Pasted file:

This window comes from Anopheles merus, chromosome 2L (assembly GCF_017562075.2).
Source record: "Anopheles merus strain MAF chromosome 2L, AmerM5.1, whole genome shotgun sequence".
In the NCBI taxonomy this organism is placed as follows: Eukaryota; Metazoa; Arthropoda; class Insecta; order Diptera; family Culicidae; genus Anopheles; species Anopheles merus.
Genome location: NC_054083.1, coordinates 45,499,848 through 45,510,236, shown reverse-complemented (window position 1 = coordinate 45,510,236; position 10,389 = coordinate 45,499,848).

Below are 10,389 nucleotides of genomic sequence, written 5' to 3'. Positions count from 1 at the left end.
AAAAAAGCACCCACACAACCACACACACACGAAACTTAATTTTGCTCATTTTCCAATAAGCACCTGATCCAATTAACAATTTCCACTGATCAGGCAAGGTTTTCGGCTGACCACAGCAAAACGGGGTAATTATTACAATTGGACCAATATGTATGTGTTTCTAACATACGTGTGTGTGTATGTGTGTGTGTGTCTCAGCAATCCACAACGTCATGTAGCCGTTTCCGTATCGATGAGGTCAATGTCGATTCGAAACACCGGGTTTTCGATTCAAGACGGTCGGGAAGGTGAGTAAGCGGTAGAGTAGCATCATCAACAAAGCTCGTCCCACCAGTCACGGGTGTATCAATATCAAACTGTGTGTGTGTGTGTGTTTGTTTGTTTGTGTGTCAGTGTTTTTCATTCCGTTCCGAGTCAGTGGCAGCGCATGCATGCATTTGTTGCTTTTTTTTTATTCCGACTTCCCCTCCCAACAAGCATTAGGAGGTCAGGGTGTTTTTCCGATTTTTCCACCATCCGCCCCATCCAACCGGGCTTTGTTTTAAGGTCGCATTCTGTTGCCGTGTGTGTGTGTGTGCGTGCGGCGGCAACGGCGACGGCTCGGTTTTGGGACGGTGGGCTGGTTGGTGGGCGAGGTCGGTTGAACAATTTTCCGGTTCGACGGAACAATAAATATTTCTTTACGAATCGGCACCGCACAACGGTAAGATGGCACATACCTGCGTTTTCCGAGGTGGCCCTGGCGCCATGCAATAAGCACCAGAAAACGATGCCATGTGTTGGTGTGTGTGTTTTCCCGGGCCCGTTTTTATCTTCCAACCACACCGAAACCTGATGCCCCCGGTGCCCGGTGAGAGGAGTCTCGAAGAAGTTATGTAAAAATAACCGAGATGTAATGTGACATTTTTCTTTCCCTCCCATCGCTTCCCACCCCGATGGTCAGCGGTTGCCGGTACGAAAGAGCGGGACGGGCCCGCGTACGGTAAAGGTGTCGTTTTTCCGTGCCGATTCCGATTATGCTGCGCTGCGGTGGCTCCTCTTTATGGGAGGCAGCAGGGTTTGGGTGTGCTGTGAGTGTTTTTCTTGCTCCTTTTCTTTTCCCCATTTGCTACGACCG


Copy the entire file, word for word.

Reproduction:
This window comes from Anopheles merus, chromosome 2L (assembly GCF_017562075.2).
Source record: "Anopheles merus strain MAF chromosome 2L, AmerM5.1, whole genome shotgun sequence".
In the NCBI taxonomy this organism is placed as follows: Eukaryota; Metazoa; Arthropoda; class Insecta; order Diptera; family Culicidae; genus Anopheles; species Anopheles merus.
Genome location: NC_054083.1, coordinates 45,499,848 through 45,510,236, shown reverse-complemented (window position 1 = coordinate 45,510,236; position 10,389 = coordinate 45,499,848).

Below are 10,389 nucleotides of genomic sequence, written 5' to 3'. Positions count from 1 at the left end.
AAAAAAGCACCCACACAACCACACACACACGAAACTTAATTTTGCTCATTTTCCAATAAGCACCTGATCCAATTAACAATTTCCACTGATCAGGCAAGGTTTTCGGCTGACCACAGCAAAACGGGGTAATTATTACAATTGGACCAATATGTATGTGTTTCTAACATACGTGTGTGTGTATGTGTGTGTGTGTCTCAGCAATCCACAACGTCATGTAGCCGTTTCCGTATCGATGAGGTCAATGTCGATTCGAAACACCGGGTTTTCGATTCAAGACGGTCGGGAAGGTGAGTAAGCGGTAGAGTAGCATCATCAACAAAGCTCGTCCCACCAGTCACGGGTGTATCAATATCAAACTGTGTGTGTGTGTGTGTTTGTTTGTTTGTGTGTCAGTGTTTTTCATTCCGTTCCGAGTCAGTGGCAGCGCATGCATGCATTTGTTGCTTTTTTTTTATTCCGACTTCCCCTCCCAACAAGCATTAGGAGGTCAGGGTGTTTTTCCGATTTTTCCACCATCCGCCCCATCCAACCGGGCTTTGTTTTAAGGTCGCATTCTGTTGCCGTGTGTGTGTGTGTGCGTGCGGCGGCAACGGCGACGGCTCGGTTTTGGGACGGTGGGCTGGTTGGTGGGCGAGGTCGGTTGAACAATTTTCCGGTTCGACGGAACAATAAATATTTCTTTACGAATCGGCACCGCACAACGGTAAGATGGCACATACCTGCGTTTTCCGAGGTGGCCCTGGCGCCATGCAATAAGCACCAGAAAACGATGCCATGTGTTGGTGTGTGTGTTTTCCCGGGCCCGTTTTTATCTTCCAACCACACCGAAACCTGATGCCCCCGGTGCCCGGTGAGAGGAGTCTCGAAGAAGTTATGTAAAAATAACCGAGATGTAATGTGACATTTTTCTTTCCCTCCCATCGCTTCCCACCCCGATGGTCAGCGGTTGCCGGTACGAAAGAGCGGGACGGGCCCGCGTACGGTAAAGGTGTCGTTTTTCCGTGCCGATTCCGATTATGCTGCGCTGCGGTGGCTCCTCTTTATGGGAGGCAGCAGGGTTTGGGTGTGCTGTGAGTGTTTTTCTTGCTCCTTTTCTTTTCCCCATTTGCTACGACCG